Hazardous Products," the problem is that "detergents are derived from
scarce petroleum, are non-biodegradable and usually contain chemical
additives such as fragrances and colors. Detergents cause more child
poisonings than any other household product. Automatic dishwashing powders
contain high concentrations of phosphates which, when released into
streams and storm drains, kill fish and other aquatic life."
For a non-toxic, biodegradable, fragrance-free dish soap, Seventh
Generation now makes a Free & Clear version for the sink and automatic
dishwasher. Or you can use the old favorites, Borax or baking soda, which
work especially well in hard water because of their alkalinity.
There are now many fragrance-free, chemical-free laundry detergents
available. Borax works great as a laundry soap on its own as well as to
boost brands such as Country Save and Seventh Generation. They're now
available in more and more supermarkets as well as health food stores. Or
opt out of laundry soap altogether by using Laundry Disks or natural "Soap
Nuts." Don't be fooled by national detergent brands that say they are
"unscented." They usually contain masking fragrance that can be just as
irritating to your skin, lungs and nervous system.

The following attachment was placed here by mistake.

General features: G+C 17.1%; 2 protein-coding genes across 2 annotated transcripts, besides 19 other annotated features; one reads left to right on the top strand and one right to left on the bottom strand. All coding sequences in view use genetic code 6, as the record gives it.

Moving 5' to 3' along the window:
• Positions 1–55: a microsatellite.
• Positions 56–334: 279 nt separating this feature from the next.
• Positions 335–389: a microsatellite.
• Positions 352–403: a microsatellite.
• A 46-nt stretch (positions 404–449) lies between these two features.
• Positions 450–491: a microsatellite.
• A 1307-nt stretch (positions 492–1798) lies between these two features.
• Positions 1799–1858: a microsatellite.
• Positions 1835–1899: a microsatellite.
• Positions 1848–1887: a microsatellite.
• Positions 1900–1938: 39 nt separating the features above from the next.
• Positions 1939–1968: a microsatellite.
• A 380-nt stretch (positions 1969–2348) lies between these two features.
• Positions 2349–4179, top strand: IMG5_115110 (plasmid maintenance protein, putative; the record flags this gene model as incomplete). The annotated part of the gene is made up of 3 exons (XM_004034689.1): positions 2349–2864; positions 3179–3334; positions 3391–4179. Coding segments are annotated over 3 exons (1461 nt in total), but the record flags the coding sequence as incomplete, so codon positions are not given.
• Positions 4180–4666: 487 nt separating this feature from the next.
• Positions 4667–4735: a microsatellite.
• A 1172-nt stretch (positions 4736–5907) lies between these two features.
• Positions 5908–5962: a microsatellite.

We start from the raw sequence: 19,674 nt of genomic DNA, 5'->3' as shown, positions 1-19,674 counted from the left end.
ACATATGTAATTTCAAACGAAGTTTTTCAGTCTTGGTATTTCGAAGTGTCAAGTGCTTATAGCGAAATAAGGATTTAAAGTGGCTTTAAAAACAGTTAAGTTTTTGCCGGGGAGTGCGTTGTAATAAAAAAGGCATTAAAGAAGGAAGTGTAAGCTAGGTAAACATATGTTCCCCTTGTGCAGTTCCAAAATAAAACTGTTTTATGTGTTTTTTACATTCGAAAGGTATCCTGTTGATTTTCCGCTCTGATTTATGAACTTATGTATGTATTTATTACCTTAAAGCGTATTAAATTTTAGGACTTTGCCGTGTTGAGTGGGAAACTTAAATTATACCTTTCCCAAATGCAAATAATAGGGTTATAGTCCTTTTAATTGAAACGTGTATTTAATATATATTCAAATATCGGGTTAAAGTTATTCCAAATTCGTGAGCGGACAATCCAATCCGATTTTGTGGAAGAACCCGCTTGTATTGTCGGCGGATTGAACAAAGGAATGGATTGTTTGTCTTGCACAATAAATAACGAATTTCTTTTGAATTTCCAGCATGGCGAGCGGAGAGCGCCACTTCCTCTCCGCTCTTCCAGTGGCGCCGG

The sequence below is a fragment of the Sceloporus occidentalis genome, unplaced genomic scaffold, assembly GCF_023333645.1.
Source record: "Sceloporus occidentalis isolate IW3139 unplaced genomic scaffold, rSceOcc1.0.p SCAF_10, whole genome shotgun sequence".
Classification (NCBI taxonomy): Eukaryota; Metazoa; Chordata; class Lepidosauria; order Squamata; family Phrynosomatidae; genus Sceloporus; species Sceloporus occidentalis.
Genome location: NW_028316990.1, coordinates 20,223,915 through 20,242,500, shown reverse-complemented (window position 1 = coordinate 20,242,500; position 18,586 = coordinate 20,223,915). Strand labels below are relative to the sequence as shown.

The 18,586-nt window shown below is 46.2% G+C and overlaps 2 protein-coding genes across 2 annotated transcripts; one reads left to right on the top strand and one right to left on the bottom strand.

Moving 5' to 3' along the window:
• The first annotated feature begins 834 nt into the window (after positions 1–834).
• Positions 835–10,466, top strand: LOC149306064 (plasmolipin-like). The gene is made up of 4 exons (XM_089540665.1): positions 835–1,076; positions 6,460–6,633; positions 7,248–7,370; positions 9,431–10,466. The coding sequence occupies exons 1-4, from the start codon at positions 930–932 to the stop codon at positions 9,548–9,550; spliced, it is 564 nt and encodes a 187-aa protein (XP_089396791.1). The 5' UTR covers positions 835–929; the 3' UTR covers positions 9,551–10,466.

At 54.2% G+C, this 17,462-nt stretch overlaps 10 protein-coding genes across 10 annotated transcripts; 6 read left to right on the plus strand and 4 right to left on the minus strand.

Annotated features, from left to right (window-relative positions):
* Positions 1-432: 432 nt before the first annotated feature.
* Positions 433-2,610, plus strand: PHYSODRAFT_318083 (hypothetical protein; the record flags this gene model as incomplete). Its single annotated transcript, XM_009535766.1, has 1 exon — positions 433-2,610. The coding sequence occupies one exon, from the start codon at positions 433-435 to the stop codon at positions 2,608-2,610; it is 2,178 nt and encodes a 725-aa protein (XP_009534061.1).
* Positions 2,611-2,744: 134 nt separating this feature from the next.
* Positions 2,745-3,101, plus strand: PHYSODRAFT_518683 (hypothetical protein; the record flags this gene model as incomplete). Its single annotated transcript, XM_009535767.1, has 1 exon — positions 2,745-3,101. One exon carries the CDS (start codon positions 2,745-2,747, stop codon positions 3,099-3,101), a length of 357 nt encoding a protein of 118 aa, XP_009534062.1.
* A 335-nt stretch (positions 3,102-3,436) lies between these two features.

To kill mold, our favorites are vinegar, Borax, Bon Ami cleanser, or the
strong hydrogen peroxide solution in Ecover Bleach, available at our local
health food store.
To clean windows, just a small amount of vinegar and a squeeze of dish
soap in a bucket of water lets you replace those blue, ammonia-based
Opt For Fresh Air
We're lucky we live in Hawaii when we have a stinky mess. We don't need
air fresheners when we have tradewinds blowing in our open windows
24-hours a day. But for those of you who can't always leave the windows
open, turn on the exhaust fan, put out a bowl of baking soda, vinegar or
organically grown flowers - but think twice before reaching for commercial
Last fall, a group of environmental organizations -- the Natural Resources
Defense Council, Sierra Club, Alliance for Healthy Homes and the National
Center for Healthy Housing -- asked the federal government to start
regulating air fresheners. Scientific studies show they contain harmful
chemicals linked to asthma, developmental problems in babies, and cancer
in laboratory animals, according to the petition sent to two federal agencies.
The environmental groups complained that in houses, offices and restrooms,
Americans suffer significant exposure "to a veritable cocktail of
dangerous and potentially dangerous volatile organic compounds. In cases
of mold and damp indoor environments, air fresheners may hide an indicator
of potentially serious health threats to the respiratory system."
One inventive alternative developed by a chemically sensitive individual
to freshen the air and reduce mold is the Hygenairer device, which fans
out a small amount of citrus seed extract into the room. Since mold can be
a huge problem in humid areas, we put one in our bathroom as well as our closet.
When in doubt for any cleaning task, use those non-toxic standbys of your
grandmother or experiment with the latest and greatest "green"
alternatives that we're lucky to see enter the marketplace.